Hi Fellow Fools,Any insight appreciated!I have a 403(b) through TIAA/CREF and I have tried to balance my allocations, with an emphasis on stocks for maximum growth.I've read that it's a good idea to review one's allocations annually and make adjustments based on performance.I have no idea how to go about doing this, and wonder if someone can send me in the right direction. I don't think my assets warrant a financial advisor, but I do want to make sure I'm doing the best I can with what I have.Thanks in advance!--Sjec
I feel that "asset allocation" is a good idea.Decide what percentage of your assets should be in each different class: stocks, bonds, real estate, cash and what domestic/international mix you want. Then each year, adjust your portfolio to match that mix.What mix you choose depends on your goals and risk tolerance.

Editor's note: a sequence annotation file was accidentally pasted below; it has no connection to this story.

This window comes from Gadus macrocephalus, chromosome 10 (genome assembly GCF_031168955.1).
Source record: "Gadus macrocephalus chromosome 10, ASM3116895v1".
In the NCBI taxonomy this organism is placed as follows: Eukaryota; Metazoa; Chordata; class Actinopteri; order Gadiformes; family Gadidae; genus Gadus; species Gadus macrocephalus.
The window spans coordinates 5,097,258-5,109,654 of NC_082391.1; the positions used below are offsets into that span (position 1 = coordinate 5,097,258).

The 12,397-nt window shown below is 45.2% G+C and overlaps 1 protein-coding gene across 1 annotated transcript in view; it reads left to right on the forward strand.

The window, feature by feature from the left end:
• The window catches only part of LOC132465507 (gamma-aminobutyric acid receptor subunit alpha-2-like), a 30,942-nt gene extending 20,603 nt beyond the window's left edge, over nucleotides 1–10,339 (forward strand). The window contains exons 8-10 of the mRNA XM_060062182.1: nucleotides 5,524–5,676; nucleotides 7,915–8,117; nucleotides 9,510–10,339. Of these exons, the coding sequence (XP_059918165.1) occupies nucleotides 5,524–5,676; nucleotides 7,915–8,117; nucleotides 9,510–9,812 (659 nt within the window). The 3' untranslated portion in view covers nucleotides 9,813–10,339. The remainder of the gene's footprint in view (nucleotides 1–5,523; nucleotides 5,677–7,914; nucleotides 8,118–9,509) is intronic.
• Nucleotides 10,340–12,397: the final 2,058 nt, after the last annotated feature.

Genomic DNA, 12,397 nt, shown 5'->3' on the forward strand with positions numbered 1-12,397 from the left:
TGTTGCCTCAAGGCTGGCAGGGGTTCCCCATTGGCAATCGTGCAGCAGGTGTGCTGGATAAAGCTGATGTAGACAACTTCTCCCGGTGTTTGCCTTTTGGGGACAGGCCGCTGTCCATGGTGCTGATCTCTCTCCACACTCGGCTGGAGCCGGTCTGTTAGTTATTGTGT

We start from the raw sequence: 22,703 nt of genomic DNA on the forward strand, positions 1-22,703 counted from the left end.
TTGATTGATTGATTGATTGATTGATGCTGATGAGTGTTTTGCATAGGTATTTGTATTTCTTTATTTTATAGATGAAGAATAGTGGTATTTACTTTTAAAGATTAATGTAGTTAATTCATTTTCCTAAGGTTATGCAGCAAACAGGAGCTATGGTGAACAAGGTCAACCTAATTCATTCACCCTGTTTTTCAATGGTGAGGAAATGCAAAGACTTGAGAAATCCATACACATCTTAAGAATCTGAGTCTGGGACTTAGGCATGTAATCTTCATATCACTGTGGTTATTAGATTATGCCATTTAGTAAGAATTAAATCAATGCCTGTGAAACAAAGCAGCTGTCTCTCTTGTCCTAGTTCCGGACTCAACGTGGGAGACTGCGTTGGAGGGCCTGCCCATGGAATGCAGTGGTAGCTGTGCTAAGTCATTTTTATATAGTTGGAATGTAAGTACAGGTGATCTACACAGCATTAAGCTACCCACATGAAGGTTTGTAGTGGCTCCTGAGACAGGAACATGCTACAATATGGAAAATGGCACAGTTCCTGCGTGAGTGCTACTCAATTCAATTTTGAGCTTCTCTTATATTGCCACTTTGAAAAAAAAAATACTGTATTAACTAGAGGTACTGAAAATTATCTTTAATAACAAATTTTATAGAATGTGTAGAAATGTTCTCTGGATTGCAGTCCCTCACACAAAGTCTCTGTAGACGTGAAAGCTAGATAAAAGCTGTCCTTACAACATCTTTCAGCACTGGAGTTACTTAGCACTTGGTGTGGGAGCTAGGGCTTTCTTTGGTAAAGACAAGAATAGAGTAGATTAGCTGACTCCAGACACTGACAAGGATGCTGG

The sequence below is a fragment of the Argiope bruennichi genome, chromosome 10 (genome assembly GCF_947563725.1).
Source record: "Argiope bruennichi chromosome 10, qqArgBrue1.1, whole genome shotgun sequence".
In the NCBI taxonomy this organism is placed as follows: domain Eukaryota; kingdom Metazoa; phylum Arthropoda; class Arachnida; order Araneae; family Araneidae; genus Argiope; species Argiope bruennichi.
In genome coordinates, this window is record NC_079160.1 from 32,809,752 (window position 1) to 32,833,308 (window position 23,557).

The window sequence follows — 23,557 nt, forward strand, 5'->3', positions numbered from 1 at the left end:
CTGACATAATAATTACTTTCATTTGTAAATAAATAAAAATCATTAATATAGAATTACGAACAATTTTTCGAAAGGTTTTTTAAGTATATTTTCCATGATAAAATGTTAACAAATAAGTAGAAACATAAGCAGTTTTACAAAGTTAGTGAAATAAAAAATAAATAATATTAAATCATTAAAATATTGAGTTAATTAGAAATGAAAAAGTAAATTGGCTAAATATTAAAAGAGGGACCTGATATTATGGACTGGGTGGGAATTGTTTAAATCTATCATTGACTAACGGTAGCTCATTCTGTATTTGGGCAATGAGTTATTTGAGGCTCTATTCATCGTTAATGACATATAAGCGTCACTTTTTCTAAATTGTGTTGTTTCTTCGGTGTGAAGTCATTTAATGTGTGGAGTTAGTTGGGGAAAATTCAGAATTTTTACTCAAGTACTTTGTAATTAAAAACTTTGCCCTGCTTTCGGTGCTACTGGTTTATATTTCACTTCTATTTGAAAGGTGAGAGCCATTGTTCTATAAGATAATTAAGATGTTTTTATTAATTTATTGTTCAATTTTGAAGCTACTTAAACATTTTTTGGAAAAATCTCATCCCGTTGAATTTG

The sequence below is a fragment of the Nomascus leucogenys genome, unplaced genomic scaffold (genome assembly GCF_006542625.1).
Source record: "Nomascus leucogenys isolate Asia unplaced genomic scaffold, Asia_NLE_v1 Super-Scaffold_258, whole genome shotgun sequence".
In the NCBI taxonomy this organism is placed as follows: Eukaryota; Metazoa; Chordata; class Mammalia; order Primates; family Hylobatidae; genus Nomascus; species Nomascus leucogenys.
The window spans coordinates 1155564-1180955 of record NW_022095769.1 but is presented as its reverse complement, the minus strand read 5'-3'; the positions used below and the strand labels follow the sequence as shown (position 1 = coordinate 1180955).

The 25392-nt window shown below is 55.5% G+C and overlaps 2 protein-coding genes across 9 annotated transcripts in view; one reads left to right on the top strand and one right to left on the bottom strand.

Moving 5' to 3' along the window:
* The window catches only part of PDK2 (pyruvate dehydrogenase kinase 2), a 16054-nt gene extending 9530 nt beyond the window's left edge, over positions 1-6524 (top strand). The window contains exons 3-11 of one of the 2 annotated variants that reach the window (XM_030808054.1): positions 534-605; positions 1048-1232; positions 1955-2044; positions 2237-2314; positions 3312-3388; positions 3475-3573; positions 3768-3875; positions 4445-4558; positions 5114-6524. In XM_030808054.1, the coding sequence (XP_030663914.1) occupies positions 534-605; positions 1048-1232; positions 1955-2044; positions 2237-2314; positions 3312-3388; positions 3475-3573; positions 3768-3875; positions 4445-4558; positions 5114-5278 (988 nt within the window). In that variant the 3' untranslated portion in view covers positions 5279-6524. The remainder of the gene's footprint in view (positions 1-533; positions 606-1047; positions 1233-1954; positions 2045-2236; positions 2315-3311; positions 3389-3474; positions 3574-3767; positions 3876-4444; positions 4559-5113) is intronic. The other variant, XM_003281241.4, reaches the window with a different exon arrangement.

I pretty much agree with jrr7.The text below assumes "Asset Allocation with periodic rebalancing." There are other investment strategies, but this is the one I use and the one that TIAA-CREF suggests.TIAA-CREF has an asset allocation calculator on their web site (http://www.tiaa-cref.org) that you can go through and it will suggest a portfolio with target percentages in each of several "investment accounts". Answer the questions differently and you may see a different suggested portfolio. Those could serve as a starting point in figuring out your own asset allocation. (You might decide you would rather go with the index account or social responsibility instead of their suggested stock accounts, or, like me, you might decide to go with the bond market instead of the "traditional annuity" because of the restrictions on being able to move money out of the "traditional annuity" account.) If you have other investments, you might want to adjust your asset allocation in your 403(b) so that all your investments targeted towards retirement would be at your desired stock/bond/cash allocations.Once you have your Asset Allocation, normally you would have your premiums (403(b) contributions) distributed to the various investment accounts according to the percentages you had established by your Asset Allocation plan.Periodically (e.g., annually, or possibly semiannually), one should "rebalance" one's portfolio. Different investments go in and out of favor and grow at different rates, so over time one's portfolio will drift away from one's targeted asset allocation, resulting in more risk (stocks) than desired or, like we experienced in the past two years, less risk. There may also be a "rebalancing premium" because the rebalancing will nudge you into "buying low" and "selling high" by trimming back the winners and adding to the "out of favor" accounts.The actual mechanics of rebalancing typically involves seeing how far each investment account is from its target percent (e.g., target_percent minus account_balance / total_balance), seeing how much money would have to be added to or taken away from that account to bring it to its target percent. The actual mechanics may be:1. transferring funds. Take the investment account or two that are the most over their target amounts and move the overage to the investment accounts most lacking. Except for moving money out of the "traditional annuity" account and the real estate account, this can be done at the TIAA-CREF web site. (This wouldn't be the first choice in a taxable account due to tax consequences, but it is fine in any "tax favored" account that doesn't have fees for moving money between investment choices provided by that account.)or2. directing new money. One could specify new distributions (where one's investment money goes) for one's premiums (403(b) contributions). So if one wants, one could direct 100% of one's premiums to go to the investment account(s) that is (are) the most lacking according to one's asset allocation plan. This can be done on the TIAA-CREF web site, and can be done as often as desired. Then when the investment accounts are funded close to your Asset Allocation plan, switch the distributions back to match the Asset Allocation plan until the next time you need to rebalance. (This is a good way of rebalancing if you can't or are reluctant to pull money out of certain investment accounts, or you want to make a change but do it over time rather than one sudden change. It is also a "tax efficient" way to nudge a taxable portfolio back towards its target allocation.)
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